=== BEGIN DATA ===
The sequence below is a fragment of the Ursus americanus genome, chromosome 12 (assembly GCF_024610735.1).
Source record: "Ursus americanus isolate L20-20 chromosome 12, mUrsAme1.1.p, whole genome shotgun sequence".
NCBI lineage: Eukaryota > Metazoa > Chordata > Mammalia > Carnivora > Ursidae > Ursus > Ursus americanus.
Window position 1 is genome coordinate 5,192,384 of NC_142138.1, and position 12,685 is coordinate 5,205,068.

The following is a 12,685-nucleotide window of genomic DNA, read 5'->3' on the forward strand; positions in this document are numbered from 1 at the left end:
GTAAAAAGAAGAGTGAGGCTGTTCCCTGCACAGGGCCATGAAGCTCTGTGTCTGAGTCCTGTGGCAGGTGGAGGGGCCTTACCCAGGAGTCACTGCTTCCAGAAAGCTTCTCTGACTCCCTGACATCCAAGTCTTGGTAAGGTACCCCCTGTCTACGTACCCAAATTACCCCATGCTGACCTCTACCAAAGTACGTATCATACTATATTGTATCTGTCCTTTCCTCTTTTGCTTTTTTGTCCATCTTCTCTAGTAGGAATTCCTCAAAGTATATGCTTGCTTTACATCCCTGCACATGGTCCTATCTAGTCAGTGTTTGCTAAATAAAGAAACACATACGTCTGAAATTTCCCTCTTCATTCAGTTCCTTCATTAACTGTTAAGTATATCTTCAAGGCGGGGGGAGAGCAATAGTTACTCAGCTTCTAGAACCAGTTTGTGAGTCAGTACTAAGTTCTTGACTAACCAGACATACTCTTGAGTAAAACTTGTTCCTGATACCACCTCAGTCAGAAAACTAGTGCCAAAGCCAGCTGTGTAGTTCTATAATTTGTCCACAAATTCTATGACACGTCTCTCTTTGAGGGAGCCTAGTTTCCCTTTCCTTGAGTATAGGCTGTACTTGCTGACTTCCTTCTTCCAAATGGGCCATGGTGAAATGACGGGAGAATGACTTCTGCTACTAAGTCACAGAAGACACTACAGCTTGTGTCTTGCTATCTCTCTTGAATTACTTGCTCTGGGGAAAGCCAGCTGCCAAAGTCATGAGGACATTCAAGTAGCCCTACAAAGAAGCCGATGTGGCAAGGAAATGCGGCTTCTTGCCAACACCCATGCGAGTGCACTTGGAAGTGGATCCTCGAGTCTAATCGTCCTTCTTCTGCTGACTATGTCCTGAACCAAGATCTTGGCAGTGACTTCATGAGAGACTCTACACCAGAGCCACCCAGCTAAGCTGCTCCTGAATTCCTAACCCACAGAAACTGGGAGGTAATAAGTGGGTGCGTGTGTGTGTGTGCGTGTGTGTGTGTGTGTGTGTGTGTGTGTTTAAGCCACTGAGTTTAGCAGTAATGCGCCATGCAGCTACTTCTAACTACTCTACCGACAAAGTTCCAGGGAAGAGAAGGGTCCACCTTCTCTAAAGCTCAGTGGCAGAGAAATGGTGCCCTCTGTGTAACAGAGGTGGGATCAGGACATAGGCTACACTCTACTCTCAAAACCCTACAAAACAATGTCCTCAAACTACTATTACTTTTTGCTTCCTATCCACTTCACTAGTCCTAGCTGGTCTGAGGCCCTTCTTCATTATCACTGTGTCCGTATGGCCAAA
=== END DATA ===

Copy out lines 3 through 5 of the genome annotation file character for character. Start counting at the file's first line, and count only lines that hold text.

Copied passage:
NCBI lineage: Eukaryota > Metazoa > Chordata > Mammalia > Carnivora > Ursidae > Ursus > Ursus americanus.
Window position 1 is genome coordinate 5,192,384 of NC_142138.1, and position 12,685 is coordinate 5,205,068.

The following is a 12,685-nucleotide window of genomic DNA, read 5'->3' on the forward strand; positions in this document are numbered from 1 at the left end: